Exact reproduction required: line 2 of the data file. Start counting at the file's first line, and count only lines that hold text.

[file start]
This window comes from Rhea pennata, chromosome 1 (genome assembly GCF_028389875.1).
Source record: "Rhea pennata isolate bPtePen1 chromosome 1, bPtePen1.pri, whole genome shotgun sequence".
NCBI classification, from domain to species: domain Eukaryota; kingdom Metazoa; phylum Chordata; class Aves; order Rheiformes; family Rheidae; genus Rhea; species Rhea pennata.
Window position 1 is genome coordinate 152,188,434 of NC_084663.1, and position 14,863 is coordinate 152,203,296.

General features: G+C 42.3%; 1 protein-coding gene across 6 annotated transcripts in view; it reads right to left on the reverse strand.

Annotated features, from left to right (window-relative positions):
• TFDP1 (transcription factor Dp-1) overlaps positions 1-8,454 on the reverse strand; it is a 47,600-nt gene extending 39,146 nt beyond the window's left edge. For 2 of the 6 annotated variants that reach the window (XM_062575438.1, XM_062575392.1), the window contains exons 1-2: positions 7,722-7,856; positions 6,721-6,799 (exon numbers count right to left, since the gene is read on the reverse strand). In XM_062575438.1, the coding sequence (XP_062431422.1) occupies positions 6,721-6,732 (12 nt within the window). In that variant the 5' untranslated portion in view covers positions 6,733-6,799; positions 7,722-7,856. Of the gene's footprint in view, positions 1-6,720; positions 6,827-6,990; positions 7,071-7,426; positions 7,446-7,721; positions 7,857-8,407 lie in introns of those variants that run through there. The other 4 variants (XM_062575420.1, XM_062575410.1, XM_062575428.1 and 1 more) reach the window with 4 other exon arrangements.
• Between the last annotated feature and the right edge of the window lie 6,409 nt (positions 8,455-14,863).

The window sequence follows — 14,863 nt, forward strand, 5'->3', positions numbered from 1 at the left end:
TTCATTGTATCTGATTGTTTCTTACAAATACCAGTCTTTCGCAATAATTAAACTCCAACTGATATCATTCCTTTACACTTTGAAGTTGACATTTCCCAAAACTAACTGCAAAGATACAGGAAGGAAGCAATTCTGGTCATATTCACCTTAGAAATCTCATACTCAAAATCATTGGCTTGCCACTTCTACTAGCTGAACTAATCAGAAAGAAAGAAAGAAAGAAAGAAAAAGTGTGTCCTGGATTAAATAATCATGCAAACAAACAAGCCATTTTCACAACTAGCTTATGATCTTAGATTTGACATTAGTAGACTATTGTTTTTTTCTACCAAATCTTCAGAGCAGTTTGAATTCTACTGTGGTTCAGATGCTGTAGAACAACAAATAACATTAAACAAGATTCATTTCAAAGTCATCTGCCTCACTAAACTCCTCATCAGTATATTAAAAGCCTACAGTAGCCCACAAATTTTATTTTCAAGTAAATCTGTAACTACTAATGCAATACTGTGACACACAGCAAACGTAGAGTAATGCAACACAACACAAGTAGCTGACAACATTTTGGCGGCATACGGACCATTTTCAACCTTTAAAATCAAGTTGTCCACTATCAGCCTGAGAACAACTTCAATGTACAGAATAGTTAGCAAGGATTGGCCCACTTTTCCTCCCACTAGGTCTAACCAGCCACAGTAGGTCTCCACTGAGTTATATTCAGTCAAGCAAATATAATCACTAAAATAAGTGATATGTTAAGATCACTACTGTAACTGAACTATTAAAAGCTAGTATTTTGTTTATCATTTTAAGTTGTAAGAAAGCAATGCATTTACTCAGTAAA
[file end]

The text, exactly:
Source record: "Rhea pennata isolate bPtePen1 chromosome 1, bPtePen1.pri, whole genome shotgun sequence".